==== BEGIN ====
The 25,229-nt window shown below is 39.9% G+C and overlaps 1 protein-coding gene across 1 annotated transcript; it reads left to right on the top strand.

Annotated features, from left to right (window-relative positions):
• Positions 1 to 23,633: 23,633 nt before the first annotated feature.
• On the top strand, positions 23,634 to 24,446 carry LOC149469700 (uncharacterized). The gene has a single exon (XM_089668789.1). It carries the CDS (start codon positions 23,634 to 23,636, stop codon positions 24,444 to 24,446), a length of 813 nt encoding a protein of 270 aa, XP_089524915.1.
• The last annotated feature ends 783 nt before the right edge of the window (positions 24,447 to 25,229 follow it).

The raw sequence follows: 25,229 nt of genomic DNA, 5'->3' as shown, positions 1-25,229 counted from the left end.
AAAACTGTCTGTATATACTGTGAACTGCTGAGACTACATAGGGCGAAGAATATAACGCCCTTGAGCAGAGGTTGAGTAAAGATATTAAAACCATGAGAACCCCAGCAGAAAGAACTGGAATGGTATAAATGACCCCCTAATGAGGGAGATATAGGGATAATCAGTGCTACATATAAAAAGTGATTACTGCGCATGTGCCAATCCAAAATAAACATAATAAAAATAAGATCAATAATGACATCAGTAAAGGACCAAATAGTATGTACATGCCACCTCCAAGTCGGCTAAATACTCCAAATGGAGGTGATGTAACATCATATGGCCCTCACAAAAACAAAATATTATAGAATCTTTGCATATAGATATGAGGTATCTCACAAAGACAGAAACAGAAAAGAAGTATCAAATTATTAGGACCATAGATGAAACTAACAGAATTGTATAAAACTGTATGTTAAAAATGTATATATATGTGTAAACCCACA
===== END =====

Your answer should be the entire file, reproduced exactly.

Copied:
The 25,229-nt window shown below is 39.9% G+C and overlaps 1 protein-coding gene across 1 annotated transcript; it reads left to right on the top strand.

Annotated features, from left to right (window-relative positions):
• Positions 1 to 23,633: 23,633 nt before the first annotated feature.
• On the top strand, positions 23,634 to 24,446 carry LOC149469700 (uncharacterized). The gene has a single exon (XM_089668789.1). It carries the CDS (start codon positions 23,634 to 23,636, stop codon positions 24,444 to 24,446), a length of 813 nt encoding a protein of 270 aa, XP_089524915.1.
• The last annotated feature ends 783 nt before the right edge of the window (positions 24,447 to 25,229 follow it).

The raw sequence follows: 25,229 nt of genomic DNA, 5'->3' as shown, positions 1-25,229 counted from the left end.
AAAACTGTCTGTATATACTGTGAACTGCTGAGACTACATAGGGCGAAGAATATAACGCCCTTGAGCAGAGGTTGAGTAAAGATATTAAAACCATGAGAACCCCAGCAGAAAGAACTGGAATGGTATAAATGACCCCCTAATGAGGGAGATATAGGGATAATCAGTGCTACATATAAAAAGTGATTACTGCGCATGTGCCAATCCAAAATAAACATAATAAAAATAAGATCAATAATGACATCAGTAAAGGACCAAATAGTATGTACATGCCACCTCCAAGTCGGCTAAATACTCCAAATGGAGGTGATGTAACATCATATGGCCCTCACAAAAACAAAATATTATAGAATCTTTGCATATAGATATGAGGTATCTCACAAAGACAGAAACAGAAAAGAAGTATCAAATTATTAGGACCATAGATGAAACTAACAGAATTGTATAAAACTGTATGTTAAAAATGTATATATATGTGTAAACCCACA